2. If the seed is bad, the fruit will be bad.
Halloween has never been a Christian holiday. The foundations of Halloween are occultic, and the symbols and traditions we continue today all have roots in pagan practices. God tells His people over and over again to avoid all pagan rituals and traditions.
Halloween derives in part from the occult traditions of the Druids, the pagan priests of the Celts, whose fall festival was the precursor to Halloween as we know it. “To ancient Druids, the end of October commemorated the festival of the waning year, when the sun began his downward course and ripened grain was garnered from the fields. Samhain … was celebrated with human sacrifice, augury and prayers; for at this season spirits walked, and evil had power over souls of men.”1
When the first Christians came to America, they knew of Halloween’s occult beginnings and banned its celebration.2
“[B]ecause of Christianity among so many of the settlers, Halloween celebrations were not celebrated until the 1800’s when several immigrants from Ireland and Scotland introduced their Halloween customs. They brought various beliefs about ghosts and witches with them. Other groups added their own cultural influences to Halloween customs. German immigrants brought a vivid witchcraft lore, and Haitian and African peoples brought their native voodoo beliefs about black cats, fire, and witchcraft.”3
Today, we have become so accustomed to the traditions of men that we refuse to question them. Even Christian families have been honoring this holiday for generations. But doing so ignores the fact that this festival in no way honors God, and in fact celebrates the very practices God abhors:
“When you come into the land which the Lord your God is giving you, you shall not learn to follow the abominations of those nations. There shall not be found among you anyone who makes his son or his daughter pass through the fire, or one who practices witchcraft, or a soothsayer, or one who interprets omens, or a sorcerer [pharmakeia], or one who conjures spells, or a medium, or a spiritist, or one who calls up the dead.” —Deuteronomy 18:9-11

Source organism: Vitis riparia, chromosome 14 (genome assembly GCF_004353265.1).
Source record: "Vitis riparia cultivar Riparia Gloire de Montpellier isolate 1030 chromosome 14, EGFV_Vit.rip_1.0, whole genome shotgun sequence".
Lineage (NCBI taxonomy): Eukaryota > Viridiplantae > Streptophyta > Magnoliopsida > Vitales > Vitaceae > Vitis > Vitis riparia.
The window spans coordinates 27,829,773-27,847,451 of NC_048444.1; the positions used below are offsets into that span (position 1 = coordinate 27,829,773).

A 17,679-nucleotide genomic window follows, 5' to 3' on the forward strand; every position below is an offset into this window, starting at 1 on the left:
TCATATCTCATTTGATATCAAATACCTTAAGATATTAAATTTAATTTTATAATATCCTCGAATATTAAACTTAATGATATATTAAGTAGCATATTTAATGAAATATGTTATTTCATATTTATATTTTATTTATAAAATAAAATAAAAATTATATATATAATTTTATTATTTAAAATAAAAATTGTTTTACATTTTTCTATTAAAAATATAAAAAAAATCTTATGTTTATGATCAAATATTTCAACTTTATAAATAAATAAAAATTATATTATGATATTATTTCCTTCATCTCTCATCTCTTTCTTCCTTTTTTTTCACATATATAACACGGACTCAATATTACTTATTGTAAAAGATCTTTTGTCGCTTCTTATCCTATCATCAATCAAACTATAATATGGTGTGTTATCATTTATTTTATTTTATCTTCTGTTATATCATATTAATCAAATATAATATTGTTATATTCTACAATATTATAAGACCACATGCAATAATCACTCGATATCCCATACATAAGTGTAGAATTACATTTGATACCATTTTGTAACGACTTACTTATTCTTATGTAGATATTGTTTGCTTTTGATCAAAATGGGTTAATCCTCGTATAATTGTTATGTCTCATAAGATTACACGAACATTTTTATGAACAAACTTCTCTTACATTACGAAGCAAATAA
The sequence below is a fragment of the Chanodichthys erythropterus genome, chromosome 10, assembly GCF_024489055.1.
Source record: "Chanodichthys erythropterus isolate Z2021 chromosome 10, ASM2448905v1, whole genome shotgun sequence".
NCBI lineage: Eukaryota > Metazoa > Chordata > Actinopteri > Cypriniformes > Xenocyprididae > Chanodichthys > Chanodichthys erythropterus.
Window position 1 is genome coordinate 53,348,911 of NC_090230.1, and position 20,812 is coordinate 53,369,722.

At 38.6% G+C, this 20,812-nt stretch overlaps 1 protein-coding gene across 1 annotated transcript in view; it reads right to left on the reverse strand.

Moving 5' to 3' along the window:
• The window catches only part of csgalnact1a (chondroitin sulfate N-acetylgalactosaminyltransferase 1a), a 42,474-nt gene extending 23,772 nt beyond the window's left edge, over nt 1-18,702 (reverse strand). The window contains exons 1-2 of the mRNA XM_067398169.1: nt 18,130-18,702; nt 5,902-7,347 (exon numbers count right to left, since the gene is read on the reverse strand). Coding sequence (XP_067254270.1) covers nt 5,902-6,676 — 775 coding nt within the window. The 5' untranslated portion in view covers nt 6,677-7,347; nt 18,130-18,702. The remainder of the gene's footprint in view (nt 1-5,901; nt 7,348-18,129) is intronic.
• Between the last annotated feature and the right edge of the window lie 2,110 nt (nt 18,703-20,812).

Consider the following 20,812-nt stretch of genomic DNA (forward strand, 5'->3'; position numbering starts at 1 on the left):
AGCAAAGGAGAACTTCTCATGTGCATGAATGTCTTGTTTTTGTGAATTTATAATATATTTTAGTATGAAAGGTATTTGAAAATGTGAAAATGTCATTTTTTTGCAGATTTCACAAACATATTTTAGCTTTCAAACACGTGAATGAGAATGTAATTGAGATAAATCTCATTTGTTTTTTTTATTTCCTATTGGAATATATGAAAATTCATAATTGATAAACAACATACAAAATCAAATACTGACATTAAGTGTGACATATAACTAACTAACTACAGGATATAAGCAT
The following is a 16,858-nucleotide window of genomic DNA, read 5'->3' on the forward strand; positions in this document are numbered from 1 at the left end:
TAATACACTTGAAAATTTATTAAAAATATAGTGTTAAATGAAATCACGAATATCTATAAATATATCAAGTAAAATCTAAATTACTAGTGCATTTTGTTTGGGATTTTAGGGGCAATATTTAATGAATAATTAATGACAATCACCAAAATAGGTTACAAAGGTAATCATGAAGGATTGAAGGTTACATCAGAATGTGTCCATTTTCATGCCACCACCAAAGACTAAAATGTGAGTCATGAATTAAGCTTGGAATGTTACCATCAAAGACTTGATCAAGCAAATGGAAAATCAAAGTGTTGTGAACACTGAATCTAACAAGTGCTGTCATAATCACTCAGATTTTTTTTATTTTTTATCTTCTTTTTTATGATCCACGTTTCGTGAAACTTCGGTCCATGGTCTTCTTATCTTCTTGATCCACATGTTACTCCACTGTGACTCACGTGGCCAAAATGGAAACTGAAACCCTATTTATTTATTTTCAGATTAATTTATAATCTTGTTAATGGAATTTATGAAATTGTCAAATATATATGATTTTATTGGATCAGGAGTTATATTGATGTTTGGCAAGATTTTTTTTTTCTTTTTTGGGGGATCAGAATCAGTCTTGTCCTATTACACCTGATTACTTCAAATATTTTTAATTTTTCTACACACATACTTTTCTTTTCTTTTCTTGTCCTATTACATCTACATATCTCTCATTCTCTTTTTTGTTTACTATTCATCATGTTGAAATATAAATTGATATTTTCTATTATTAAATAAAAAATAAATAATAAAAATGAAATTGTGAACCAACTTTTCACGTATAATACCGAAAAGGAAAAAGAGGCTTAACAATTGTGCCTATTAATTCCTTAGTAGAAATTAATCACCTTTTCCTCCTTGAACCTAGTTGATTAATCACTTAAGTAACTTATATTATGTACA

Putting a Christian label over the top of a pagan practice does not make it pleasing to God. In fact, we are to get rid of all pagan practices and have no part of them:
“These are the statutes and judgments which you shall be careful to observe in the land which the Lord God of your fathers is giving you to possess, all the days that you live on the earth. You shall utterly destroy all the places where the nations which you shall dispossess served their gods, on the high mountains and on the hills and under every green tree. And you shall destroy their altars, break their sacred pillars, and burn their wooden images with fire; you shall cut down the carved images of their gods and destroy their names from that place. You shall not worship the Lord your God with such things.” —Deuteronomy 12:1-4
God doesn't want us to keep the ways of the world and sprinkle Christianity on top. He wants us to elevate Him alone: His ways, His philosophies, His deliverance, His celebrations. Any other practice is sin and eventually bears bad fruit.
3. Don’t dine with demons.
Samhain was the one day of the year when the dead were allowed to come back into the world and commune with the living. People traditionally set a spot for the dead at their table, inviting them in. Since there was also the possibility that evil spirits would come looking for them, people took to “guising” themselves for protection. In other words, it’s okay to dine with demons — as long as you wear a costume to protect yourself.
“You cannot drink the cup of the Lord and the cup of demons. You cannot partake of the table of the Lord and the table of demons.” —1 Corinthians 10:21
So are we really supping with demons? Sharing food with someone represents a sacred connection. Adam and Eve first ate with God in the garden, but then chose to share an apple without God in the presence of Satan. Jesus spent much of his time on earth dining with sinners, because that is who He came to save. The last thing Jesus did before He was crucified was to share a meal with His disciples, and He commands us to continue remembering Him in that way until He comes again. When we see Him in heaven, it will be at the Marriage Supper of the Lamb! 
“Behold, I stand at the door and knock. If anyone hears My voice and opens the door, I will come in to him and dine with him, and he with Me.” — Revelation 3:20
Satan is the world’s greatest counterfeiter, so he tempts us to sit at his table and join his feast (festival, festivity) by making it as attractive as he can. He knows we won’t say no if his festival looks like pure evil, so he’s let us create our own G-rated version that we aren’t as likely to resist.
But God says, “For what fellowship has righteousness with lawlessness? And what communion has light with darkness? … And what agreement has the temple of God with idols? For you are the temple of the living God.” —2 Corinthians 6:14-16
4. Halloween is an excuse to flaunt sexuality.
It’s true. Halloween is becoming more risqué every year. In fact, sometimes I think its real name is “Dress Like a Porn Star” Day. Girls dress more provocatively, and at much younger ages, on this day than any other. There seems to be an unwritten competition to have the raciest costume. For those passing on ghoul or gore, the only other worthy goals seem to be shock and immodesty.